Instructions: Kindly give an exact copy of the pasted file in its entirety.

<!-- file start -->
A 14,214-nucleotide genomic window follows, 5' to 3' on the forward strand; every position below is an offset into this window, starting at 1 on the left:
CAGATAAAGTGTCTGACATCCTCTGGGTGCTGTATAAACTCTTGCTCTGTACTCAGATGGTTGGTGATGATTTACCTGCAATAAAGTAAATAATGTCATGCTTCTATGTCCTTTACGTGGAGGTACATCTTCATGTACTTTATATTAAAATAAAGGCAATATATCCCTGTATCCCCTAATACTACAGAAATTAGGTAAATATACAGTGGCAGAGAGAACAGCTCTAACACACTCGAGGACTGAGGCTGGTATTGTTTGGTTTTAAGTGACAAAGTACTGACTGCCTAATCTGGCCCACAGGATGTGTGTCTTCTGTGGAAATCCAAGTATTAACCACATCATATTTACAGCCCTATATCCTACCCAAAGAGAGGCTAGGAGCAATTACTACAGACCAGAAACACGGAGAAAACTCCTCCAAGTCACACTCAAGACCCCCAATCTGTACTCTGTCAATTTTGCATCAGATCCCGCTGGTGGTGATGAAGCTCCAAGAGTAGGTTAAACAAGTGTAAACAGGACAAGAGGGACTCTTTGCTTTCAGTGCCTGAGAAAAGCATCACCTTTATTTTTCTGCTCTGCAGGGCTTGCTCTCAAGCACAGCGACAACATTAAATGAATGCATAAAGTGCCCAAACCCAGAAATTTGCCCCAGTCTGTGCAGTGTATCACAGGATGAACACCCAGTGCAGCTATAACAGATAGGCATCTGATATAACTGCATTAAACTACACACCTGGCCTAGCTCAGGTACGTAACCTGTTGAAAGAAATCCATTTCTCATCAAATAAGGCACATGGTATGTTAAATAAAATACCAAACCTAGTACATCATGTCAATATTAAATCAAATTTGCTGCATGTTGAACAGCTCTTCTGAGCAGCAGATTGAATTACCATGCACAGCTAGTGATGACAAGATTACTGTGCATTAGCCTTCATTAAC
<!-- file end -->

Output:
A 14,214-nucleotide genomic window follows, 5' to 3' on the forward strand; every position below is an offset into this window, starting at 1 on the left:
CAGATAAAGTGTCTGACATCCTCTGGGTGCTGTATAAACTCTTGCTCTGTACTCAGATGGTTGGTGATGATTTACCTGCAATAAAGTAAATAATGTCATGCTTCTATGTCCTTTACGTGGAGGTACATCTTCATGTACTTTATATTAAAATAAAGGCAATATATCCCTGTATCCCCTAATACTACAGAAATTAGGTAAATATACAGTGGCAGAGAGAACAGCTCTAACACACTCGAGGACTGAGGCTGGTATTGTTTGGTTTTAAGTGACAAAGTACTGACTGCCTAATCTGGCCCACAGGATGTGTGTCTTCTGTGGAAATCCAAGTATTAACCACATCATATTTACAGCCCTATATCCTACCCAAAGAGAGGCTAGGAGCAATTACTACAGACCAGAAACACGGAGAAAACTCCTCCAAGTCACACTCAAGACCCCCAATCTGTACTCTGTCAATTTTGCATCAGATCCCGCTGGTGGTGATGAAGCTCCAAGAGTAGGTTAAACAAGTGTAAACAGGACAAGAGGGACTCTTTGCTTTCAGTGCCTGAGAAAAGCATCACCTTTATTTTTCTGCTCTGCAGGGCTTGCTCTCAAGCACAGCGACAACATTAAATGAATGCATAAAGTGCCCAAACCCAGAAATTTGCCCCAGTCTGTGCAGTGTATCACAGGATGAACACCCAGTGCAGCTATAACAGATAGGCATCTGATATAACTGCATTAAACTACACACCTGGCCTAGCTCAGGTACGTAACCTGTTGAAAGAAATCCATTTCTCATCAAATAAGGCACATGGTATGTTAAATAAAATACCAAACCTAGTACATCATGTCAATATTAAATCAAATTTGCTGCATGTTGAACAGCTCTTCTGAGCAGCAGATTGAATTACCATGCACAGCTAGTGATGACAAGATTACTGTGCATTAGCCTTCATTAAC